Have you given much thought to job descriptions lately? Do you only use them when there is a job vacancy and the rest of the time they are stored on your computer or in a filing cabinet? If so, it might be time to rethink what those important documents can do for your company. Each position in a company should be well thought out in terms of the responsibilities and duties those positions fill and the skills required to accomplish them.
What to Include in a Job Description: Be sure your job description includes the following items described below.
Summary: A brief explanation that outlines the purpose of the job and highlights its primary functions.
Responsibilities: This is a more detailed list of the functions of the job. The responsibilities of the job that should have the most time devoted to them should be at the top and the list continues with less time consuming tasks, including anything that will take up at least 5% of the employee’s time.
Qualifications: A list of the education level, licenses and/or certifications, and experience level needed to do the job.
Other information: Other items of note to include: company name and description, job title, growth opportunities, term of employment, FLSA status, the work location and conditions, physical demands of the job, mental demands of the job, work hours, travel requirements, reporting structure, and benefits.
More Than Just a Job Posting: There is more to a job description than just using it as a posting for open jobs. Of course, that is an important purpose, but if time has been spent writing an effective one, there are other uses.
Interviews, Hiring, and Onboarding: When looking for new employees, the job description might be their first exposure to the company. A complete and accurate job posting that relies on the job description helps attract the right candidates. During the interview process, the description of duties helps tailor questions that speak to the actual requirements of the job. Upon hiring, the job description serves as document that a new hire can see exactly what is expected of them and can hit the ground running.
Employee Management and Performance: When a job description clearly outlines the responsibilities and tasks of a position, it becomes easier to evaluate employee performance vs. the expectations of the job. This not only relates to rewarding employees for high performance, but also provides written proof of the job expectations if an employee needs to be disciplined or let go for poor performance. Again, the job description shouldn’t just be collecting dust after the role has been filled. It should be continually looked to as a guide both for employee and manager as to what is expected on a daily basis. The employee knows what essential functions should be completed each day and the manager can look to it to ensure the employee stays on track. Manager and employee can both use the job description as a guide to foster employee growth and development.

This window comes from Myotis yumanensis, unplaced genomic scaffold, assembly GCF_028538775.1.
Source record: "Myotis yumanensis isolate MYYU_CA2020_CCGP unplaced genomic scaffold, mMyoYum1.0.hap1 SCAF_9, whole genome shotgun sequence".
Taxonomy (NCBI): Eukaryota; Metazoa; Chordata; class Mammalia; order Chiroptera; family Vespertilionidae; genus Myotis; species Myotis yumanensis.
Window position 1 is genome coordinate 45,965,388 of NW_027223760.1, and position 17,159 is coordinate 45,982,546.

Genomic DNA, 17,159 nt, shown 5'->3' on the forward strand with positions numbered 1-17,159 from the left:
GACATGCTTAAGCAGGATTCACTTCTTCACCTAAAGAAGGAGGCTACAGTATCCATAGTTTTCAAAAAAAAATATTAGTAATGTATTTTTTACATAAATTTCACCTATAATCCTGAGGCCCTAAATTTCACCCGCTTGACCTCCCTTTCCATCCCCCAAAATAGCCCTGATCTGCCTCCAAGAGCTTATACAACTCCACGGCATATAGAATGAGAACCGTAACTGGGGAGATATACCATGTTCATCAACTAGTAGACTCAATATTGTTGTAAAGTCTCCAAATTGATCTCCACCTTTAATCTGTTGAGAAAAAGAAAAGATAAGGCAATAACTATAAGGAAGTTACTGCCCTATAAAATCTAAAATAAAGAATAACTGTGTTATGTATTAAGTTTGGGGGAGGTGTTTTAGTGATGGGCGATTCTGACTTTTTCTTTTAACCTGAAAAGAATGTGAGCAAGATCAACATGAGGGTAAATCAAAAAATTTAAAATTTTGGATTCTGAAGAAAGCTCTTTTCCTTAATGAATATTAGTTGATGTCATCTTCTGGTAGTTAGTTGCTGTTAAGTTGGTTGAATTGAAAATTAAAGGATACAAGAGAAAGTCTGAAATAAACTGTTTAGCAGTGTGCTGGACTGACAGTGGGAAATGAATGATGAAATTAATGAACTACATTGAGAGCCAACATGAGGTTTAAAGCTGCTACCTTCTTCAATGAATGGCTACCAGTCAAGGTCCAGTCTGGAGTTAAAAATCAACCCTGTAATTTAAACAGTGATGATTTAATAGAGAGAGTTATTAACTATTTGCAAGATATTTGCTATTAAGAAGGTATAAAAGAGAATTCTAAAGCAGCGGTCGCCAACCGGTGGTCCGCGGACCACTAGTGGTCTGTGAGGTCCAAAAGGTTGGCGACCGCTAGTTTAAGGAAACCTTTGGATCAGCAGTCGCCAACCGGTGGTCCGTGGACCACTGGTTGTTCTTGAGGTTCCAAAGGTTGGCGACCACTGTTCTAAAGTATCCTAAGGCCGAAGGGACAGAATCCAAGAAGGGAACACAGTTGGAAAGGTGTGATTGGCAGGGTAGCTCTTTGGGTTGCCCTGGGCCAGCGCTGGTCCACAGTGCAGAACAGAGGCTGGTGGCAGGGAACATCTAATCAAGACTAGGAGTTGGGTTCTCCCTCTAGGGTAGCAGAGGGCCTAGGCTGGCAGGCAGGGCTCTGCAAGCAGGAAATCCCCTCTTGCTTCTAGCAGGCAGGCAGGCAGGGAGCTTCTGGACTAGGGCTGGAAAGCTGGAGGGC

Company and Employee Growth: If all the descriptions for each role in the company were taken and merged together, there should be a complete picture of what needs to get done as well as who should be doing it. If there are tasks that are slipping through the cracks, looking at the job descriptions can help determine if responsibilities need to be added to a particular job or is it time to create a new role as the company grows. For employees, as their tour of duty with a company continues, they may find themselves developing new skills or taking on responsibilities not included in the job description. When evaluating the situation by using the current job description, it can be determined if the job itself has changed or perhaps the employee has “outgrown” the job and would be better suited in a new role within the company.
Compensation: The job description also provides information as to the value of the job and the proper compensation for the role. There is a clear view of the role’s responsibilities and the education and skills needed to successfully perform the job.
The job description should be a living document, changing as the needs of the company change. It is a tool to help not only hiring managers, but employees, supervisors, owners, and the company as a whole as they all work towards their goals.